The Elevation history of the Tibetan Plateau and its implications for the Asian monsoon.
Palaeogeography, Palaeoclimatology, Palaeoecology, 241(1),
The determination of the evolving palaeoaltitude of the Tibetan Plateau since the India–Eurasia collision underpins our understanding of how orography in central Asia affects the intensity of the monsoon and hence global climate change. Palaeoaltitudes, however, cannot be measured directly and need to be inferred from proxy observations that are usually model-dependent. Differing tectonic models for the behaviour of the lithosphere during continental collision have contrasting implications for the elevation of the plateau. However, two techniques recently employed for determining palaeo-elevation are independent of tectonic models, the first involving the variation with altitude of oxygen isotopes in precipitation and the second involving the change of leaf morphology with moist static energy of the atmosphere.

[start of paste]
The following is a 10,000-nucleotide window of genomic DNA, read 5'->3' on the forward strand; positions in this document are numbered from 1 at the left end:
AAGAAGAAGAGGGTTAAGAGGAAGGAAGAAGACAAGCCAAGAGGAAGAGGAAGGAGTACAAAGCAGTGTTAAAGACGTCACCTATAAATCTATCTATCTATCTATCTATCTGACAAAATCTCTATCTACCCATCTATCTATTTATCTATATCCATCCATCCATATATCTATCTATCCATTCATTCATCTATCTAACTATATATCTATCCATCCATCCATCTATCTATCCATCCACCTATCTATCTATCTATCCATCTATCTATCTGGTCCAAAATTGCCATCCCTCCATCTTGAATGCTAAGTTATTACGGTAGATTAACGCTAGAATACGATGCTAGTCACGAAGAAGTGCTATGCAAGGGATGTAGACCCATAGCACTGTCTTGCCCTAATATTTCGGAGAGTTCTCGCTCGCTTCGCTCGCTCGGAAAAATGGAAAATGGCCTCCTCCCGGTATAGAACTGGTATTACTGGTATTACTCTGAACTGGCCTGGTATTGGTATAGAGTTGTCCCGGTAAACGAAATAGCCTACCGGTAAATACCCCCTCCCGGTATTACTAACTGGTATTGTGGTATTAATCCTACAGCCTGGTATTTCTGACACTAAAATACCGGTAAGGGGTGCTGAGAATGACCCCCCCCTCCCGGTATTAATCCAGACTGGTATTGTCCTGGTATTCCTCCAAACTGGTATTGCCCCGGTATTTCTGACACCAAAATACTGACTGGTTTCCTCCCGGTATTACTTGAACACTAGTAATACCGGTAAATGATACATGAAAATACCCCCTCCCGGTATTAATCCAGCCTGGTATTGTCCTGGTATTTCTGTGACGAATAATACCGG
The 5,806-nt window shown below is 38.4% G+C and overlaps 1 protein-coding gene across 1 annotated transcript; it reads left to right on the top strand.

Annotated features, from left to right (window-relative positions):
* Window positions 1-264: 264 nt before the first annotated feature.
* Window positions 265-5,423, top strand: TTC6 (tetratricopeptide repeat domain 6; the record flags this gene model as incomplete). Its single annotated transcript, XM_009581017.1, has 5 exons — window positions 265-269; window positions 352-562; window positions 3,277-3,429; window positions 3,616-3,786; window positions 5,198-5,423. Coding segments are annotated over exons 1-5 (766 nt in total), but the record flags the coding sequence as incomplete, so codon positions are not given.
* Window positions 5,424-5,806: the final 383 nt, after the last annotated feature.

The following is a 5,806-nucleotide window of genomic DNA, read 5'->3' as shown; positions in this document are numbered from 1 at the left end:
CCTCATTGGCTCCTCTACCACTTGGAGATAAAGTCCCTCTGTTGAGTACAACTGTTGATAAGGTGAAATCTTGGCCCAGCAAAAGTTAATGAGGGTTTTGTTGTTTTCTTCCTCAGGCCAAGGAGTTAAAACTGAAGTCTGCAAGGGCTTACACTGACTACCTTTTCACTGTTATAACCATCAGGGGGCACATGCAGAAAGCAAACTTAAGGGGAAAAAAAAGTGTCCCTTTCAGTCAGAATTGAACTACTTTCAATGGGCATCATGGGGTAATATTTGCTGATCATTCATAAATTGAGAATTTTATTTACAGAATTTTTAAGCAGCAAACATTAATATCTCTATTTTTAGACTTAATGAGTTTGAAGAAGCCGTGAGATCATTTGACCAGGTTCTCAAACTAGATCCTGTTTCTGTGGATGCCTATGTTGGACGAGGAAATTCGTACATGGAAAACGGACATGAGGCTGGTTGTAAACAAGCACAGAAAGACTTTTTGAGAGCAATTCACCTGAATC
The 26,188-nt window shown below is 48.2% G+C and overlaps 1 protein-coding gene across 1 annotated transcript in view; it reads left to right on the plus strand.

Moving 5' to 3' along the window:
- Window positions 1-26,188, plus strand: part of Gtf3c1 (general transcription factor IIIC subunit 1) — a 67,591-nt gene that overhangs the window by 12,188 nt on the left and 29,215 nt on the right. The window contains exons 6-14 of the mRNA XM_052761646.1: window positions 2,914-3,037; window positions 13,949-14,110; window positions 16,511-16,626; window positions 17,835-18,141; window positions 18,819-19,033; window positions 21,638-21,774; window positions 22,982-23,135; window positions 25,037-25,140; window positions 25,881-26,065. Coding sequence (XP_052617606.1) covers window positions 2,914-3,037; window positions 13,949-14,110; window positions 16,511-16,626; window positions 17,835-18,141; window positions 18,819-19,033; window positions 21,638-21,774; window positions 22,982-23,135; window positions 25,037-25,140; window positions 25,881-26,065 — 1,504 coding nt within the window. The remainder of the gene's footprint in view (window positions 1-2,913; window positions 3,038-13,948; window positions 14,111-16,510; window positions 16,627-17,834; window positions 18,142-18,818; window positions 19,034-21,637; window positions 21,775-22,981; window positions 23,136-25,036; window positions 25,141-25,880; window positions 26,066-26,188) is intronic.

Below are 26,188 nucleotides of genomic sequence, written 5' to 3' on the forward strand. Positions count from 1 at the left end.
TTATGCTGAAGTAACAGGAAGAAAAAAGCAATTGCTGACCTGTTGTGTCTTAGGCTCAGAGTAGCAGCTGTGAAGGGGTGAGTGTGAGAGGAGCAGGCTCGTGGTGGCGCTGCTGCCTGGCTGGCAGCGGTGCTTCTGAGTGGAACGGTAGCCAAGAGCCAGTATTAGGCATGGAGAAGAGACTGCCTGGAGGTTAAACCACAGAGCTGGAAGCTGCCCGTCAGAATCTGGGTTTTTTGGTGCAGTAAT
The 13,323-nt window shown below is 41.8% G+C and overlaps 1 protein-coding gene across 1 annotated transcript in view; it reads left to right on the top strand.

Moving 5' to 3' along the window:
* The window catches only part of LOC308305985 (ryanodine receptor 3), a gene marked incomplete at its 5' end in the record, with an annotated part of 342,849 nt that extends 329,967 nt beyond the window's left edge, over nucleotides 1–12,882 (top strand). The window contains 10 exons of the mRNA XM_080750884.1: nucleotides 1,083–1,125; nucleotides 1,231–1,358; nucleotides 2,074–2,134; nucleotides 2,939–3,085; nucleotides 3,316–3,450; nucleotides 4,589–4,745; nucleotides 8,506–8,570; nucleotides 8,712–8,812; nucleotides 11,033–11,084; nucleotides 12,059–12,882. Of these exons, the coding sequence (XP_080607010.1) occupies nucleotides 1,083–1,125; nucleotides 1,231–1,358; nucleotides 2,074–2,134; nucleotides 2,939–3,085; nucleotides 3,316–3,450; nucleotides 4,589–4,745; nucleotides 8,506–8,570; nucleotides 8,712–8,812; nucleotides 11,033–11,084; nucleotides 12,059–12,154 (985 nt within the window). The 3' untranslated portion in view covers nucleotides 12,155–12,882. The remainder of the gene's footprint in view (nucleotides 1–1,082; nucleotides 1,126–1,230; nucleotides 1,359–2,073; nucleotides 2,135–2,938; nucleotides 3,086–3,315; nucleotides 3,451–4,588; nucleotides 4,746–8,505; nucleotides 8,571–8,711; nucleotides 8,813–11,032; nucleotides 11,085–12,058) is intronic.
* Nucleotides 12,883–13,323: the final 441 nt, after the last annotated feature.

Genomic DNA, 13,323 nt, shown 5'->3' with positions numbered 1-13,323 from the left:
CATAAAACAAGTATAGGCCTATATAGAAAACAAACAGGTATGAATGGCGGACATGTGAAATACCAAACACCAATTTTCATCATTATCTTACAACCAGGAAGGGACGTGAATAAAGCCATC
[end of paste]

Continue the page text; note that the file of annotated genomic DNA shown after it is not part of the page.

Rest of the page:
Elevation studies have focused on southern Tibet, largely due to the relative ease of access to the region. There is a remarkable unanimity amongst the diverse techniques applied that the altitude of the southern plateau has not significantly changed since at least the mid Miocene (ca. 15 Ma) arguing for an onset of the monsoon system during or before the early Miocene. A range of tectonic studies suggest that the northern and eastern parts of the plateau are younger geomorphological features, but there are few quantitative constraints of the timing of elevation from these regions of Tibet. Since both the elevation and the surface area of the plateau impact on atmospheric circulation, palaeoaltitude studies need to be extended to chart the increasing areas of elevated land surface through time.
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